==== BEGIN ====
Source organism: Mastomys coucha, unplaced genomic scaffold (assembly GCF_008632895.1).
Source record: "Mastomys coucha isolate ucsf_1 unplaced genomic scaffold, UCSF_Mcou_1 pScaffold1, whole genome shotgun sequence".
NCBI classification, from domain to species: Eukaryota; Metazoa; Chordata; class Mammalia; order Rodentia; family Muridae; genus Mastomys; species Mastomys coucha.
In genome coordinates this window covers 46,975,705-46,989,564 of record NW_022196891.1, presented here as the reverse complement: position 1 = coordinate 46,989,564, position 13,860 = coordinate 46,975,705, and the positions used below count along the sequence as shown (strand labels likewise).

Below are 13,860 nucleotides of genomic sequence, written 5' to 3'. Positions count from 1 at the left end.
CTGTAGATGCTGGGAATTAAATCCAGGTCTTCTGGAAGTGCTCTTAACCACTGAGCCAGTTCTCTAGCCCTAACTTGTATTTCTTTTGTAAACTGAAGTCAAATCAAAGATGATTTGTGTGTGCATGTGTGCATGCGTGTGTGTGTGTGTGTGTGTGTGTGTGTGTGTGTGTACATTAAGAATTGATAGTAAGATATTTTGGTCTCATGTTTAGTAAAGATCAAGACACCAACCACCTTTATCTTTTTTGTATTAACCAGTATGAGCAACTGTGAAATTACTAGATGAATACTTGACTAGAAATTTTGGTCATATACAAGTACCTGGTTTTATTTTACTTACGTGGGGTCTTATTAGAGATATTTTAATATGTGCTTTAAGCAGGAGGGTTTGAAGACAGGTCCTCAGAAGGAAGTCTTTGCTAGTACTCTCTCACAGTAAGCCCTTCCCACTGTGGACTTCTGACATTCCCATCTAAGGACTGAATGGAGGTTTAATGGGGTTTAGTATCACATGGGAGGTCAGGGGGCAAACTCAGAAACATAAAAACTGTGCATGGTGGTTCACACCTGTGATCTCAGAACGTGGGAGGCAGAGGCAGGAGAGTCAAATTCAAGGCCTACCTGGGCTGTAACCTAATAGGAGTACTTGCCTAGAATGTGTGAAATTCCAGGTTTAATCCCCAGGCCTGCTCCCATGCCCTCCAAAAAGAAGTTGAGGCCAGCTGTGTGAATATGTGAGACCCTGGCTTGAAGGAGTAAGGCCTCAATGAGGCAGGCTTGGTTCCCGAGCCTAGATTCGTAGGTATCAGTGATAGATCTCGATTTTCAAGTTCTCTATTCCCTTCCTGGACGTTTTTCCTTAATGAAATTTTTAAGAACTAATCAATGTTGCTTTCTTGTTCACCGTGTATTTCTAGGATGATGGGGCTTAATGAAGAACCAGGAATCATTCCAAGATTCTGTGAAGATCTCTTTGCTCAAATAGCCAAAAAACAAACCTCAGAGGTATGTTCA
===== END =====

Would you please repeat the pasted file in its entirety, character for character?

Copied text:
Source organism: Mastomys coucha, unplaced genomic scaffold (assembly GCF_008632895.1).
Source record: "Mastomys coucha isolate ucsf_1 unplaced genomic scaffold, UCSF_Mcou_1 pScaffold1, whole genome shotgun sequence".
NCBI classification, from domain to species: Eukaryota; Metazoa; Chordata; class Mammalia; order Rodentia; family Muridae; genus Mastomys; species Mastomys coucha.
In genome coordinates this window covers 46,975,705-46,989,564 of record NW_022196891.1, presented here as the reverse complement: position 1 = coordinate 46,989,564, position 13,860 = coordinate 46,975,705, and the positions used below count along the sequence as shown (strand labels likewise).

Below are 13,860 nucleotides of genomic sequence, written 5' to 3'. Positions count from 1 at the left end.
CTGTAGATGCTGGGAATTAAATCCAGGTCTTCTGGAAGTGCTCTTAACCACTGAGCCAGTTCTCTAGCCCTAACTTGTATTTCTTTTGTAAACTGAAGTCAAATCAAAGATGATTTGTGTGTGCATGTGTGCATGCGTGTGTGTGTGTGTGTGTGTGTGTGTGTGTGTGTGTACATTAAGAATTGATAGTAAGATATTTTGGTCTCATGTTTAGTAAAGATCAAGACACCAACCACCTTTATCTTTTTTGTATTAACCAGTATGAGCAACTGTGAAATTACTAGATGAATACTTGACTAGAAATTTTGGTCATATACAAGTACCTGGTTTTATTTTACTTACGTGGGGTCTTATTAGAGATATTTTAATATGTGCTTTAAGCAGGAGGGTTTGAAGACAGGTCCTCAGAAGGAAGTCTTTGCTAGTACTCTCTCACAGTAAGCCCTTCCCACTGTGGACTTCTGACATTCCCATCTAAGGACTGAATGGAGGTTTAATGGGGTTTAGTATCACATGGGAGGTCAGGGGGCAAACTCAGAAACATAAAAACTGTGCATGGTGGTTCACACCTGTGATCTCAGAACGTGGGAGGCAGAGGCAGGAGAGTCAAATTCAAGGCCTACCTGGGCTGTAACCTAATAGGAGTACTTGCCTAGAATGTGTGAAATTCCAGGTTTAATCCCCAGGCCTGCTCCCATGCCCTCCAAAAAGAAGTTGAGGCCAGCTGTGTGAATATGTGAGACCCTGGCTTGAAGGAGTAAGGCCTCAATGAGGCAGGCTTGGTTCCCGAGCCTAGATTCGTAGGTATCAGTGATAGATCTCGATTTTCAAGTTCTCTATTCCCTTCCTGGACGTTTTTCCTTAATGAAATTTTTAAGAACTAATCAATGTTGCTTTCTTGTTCACCGTGTATTTCTAGGATGATGGGGCTTAATGAAGAACCAGGAATCATTCCAAGATTCTGTGAAGATCTCTTTGCTCAAATAGCCAAAAAACAAACCTCAGAGGTATGTTCA